The price tag on this side of the border is rather dear (with the usual import mark-up and the state of the Canadian dollar) with the basic carbine weighing in at about $1000 shipped to your door – and that’s before adding a means of aiming the carbine (optics or BUIS must be added to the flat top) or swapping out any of the furniture.
My initial impression was that it was a sharp little rifle, although I took an immediate and serious dislike to the standard “aluminum quad rail” handguard that ships with it – finding it uncomfortable and an asthetic train wreck (to each their own). That said as soon as I added a 4x armored scope to the thing we were off to the range.
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I’m a big fan of the DSC 1832/1864 series of alarm systems. It’s a robust system with all sorts of functionality right out of the box. A few of the features we’ve made use of include;
- Scheduled auto-arming – On a preset generic schedule the system will automatically arm itself to “away” mode bypassing any faulted devices. You can specify days of the week and time of day for this.
- PGM – Progammable outputs – These are extremely handy. In our system the PGMs are used for;
- Activating an LED by the back door indicating the system is armed (our keypads are not prominently displayed).
- Linked to our garage door so we can open the garage using our alarm system keyfobs.
- As a “false alarm reduction tool” for our hardwired smoke detectors (the system automatically shuts down, then restarts the smoke detectors in the event of an alarm – if the smoke detector STILL detects smoke after the reset the system considers it a legitimate alarm and notifies the monitoring centre and activates the siren).
My personal favorite feature is being able to open the garage door using the keyfob – Lisa just enjoys the convenience of pressing a button on the remote to arm/disarm the system without messing with codes and entry/exit delays.
Aside from burglary protection our alarm/HA system offers some other features;
Fire Monitoring: Individual smoke/heat detectors connected to the alarm system and monitored remotely.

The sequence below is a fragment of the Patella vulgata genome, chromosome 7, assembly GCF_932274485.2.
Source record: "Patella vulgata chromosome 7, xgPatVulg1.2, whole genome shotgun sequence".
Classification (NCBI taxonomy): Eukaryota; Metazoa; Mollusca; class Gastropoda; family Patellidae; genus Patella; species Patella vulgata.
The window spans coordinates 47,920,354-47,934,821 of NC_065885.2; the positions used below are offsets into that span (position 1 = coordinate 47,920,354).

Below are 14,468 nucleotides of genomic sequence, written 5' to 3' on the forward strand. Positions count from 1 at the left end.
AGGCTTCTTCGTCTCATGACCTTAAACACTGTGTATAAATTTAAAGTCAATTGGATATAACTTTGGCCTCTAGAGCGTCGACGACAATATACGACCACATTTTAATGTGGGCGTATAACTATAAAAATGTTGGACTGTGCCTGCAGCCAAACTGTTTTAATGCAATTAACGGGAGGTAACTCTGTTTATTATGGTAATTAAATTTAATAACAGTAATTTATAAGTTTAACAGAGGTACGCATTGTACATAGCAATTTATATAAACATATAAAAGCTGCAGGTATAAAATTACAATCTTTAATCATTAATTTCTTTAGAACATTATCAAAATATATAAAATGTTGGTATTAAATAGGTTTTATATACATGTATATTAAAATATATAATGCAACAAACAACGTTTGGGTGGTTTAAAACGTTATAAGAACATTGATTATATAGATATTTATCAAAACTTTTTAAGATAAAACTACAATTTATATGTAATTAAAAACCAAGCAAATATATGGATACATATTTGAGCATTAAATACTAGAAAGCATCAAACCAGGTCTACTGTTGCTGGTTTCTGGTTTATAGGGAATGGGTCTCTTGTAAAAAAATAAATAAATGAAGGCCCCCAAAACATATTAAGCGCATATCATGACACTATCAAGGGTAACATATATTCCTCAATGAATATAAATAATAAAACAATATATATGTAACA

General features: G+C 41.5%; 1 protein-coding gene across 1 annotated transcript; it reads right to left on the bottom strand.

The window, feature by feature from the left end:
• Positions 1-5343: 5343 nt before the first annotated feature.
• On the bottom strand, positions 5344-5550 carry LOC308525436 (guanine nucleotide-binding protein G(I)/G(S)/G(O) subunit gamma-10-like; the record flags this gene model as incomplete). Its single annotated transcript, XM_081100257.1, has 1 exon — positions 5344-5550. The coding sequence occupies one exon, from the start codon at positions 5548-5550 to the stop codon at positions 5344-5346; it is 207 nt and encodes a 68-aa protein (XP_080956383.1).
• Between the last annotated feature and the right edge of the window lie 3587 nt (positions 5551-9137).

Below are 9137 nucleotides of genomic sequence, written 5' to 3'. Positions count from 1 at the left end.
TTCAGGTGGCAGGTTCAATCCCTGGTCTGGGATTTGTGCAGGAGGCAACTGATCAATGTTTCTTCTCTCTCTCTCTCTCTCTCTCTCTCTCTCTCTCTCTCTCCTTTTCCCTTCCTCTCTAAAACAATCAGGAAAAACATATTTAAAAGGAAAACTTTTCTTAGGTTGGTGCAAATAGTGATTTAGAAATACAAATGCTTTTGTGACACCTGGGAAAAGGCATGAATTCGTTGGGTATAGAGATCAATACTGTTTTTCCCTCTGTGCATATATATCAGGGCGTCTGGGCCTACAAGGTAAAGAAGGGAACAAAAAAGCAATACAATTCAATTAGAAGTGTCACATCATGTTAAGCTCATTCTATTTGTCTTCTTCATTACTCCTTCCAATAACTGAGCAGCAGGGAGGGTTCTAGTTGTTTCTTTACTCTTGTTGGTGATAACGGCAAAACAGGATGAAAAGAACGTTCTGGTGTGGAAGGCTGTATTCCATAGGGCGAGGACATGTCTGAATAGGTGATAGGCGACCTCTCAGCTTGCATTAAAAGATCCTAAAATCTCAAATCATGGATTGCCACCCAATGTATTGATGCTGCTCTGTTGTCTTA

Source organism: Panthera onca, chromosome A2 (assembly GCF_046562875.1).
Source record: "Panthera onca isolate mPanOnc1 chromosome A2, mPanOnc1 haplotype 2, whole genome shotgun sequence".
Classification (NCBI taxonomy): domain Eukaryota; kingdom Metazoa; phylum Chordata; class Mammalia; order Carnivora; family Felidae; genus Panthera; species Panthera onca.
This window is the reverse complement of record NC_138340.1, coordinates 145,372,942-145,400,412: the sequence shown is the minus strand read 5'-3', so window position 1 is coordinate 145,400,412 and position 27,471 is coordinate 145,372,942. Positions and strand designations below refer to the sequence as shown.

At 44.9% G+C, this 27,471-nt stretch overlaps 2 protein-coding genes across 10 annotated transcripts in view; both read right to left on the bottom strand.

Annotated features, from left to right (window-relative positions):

Freeze Protection: If the temp drops below 6 degrees the alarm monitoring company is notified.
Hydro Status: If the power fails a zone is tripped.
To this I wanted to add proper flood protection.
All critical functions of our home setup are delegated to the alarm system as it has proven itself reliable. This way detection and notification are handled by the alarm system and any automated response is handled by the HA system. If the HA system fails a notification is still sent to the alarm system, and by extension me.
The proposed arrangement is to have two Water Detectors (these are fundamentally just two metal probes that trigger an alarm when water completes a circuit between them) installed – one under the water heater and the other by the supply lines in the laundry room. Water detected in either area will trigger an alarm which will in turn notify the HA system.
This will be augmented by a Zwave Motorized Controller for the main water shutoff valve. Once a water leak is detected the water for the house can be automatically shut off.
At least that’s how it should work in theory.
It was just shy of two years ago that we started down the Home Automation path setting up a Veralite to look after some routine home automation tasks. The system grew, and now I can’t imagine our home without it. We’ve since upgraded to the Vera Edge (which was good and bad – good in that it increased the reliability of the device, bad in that we lost a few devices that had worked just fine on the Veralite)
We have no immediate plans to expand the system any farther, but who knows what shiny things lurk around the next corner.
It’s easy to say we’re saving money by “cord cutting”, but are we?
We moved into this house in July 2010, and if we had gone with a basic cable option at that time (let’s say $40/mo – although I suspect that’s a little light) we would have spent $2640.00 on Television since then. At present our system is comprised of a Media Server with 6TB of storage and 5 media players scattered around the house – this hardware represents approximately $1100 in expense.
On its face it looks like we’re spending the equivalent of $16.60 a month for our current setup versus the $40 the cable company would have charged us.
…..of course that doesn’t take into account the experimentation and ‘failed’ devices that have passed through our system OR the cost of the original iteration of our media system. My spreadsheet (Yeah, I know….geeky) tells me that I’ve spent $2210 on our arrangement once the ‘experimental’ (and now discarded) stuff is added in – this pushes the cost to approximately $33.48 a month (that gap is closing).
On the plus side we’ve still come in cheaper than basic cable, and it’s basically subsidized my experimenting with technology for the past five years. So I’m going to go ahead and say that YES we are saving money AND I get to monkey with technology.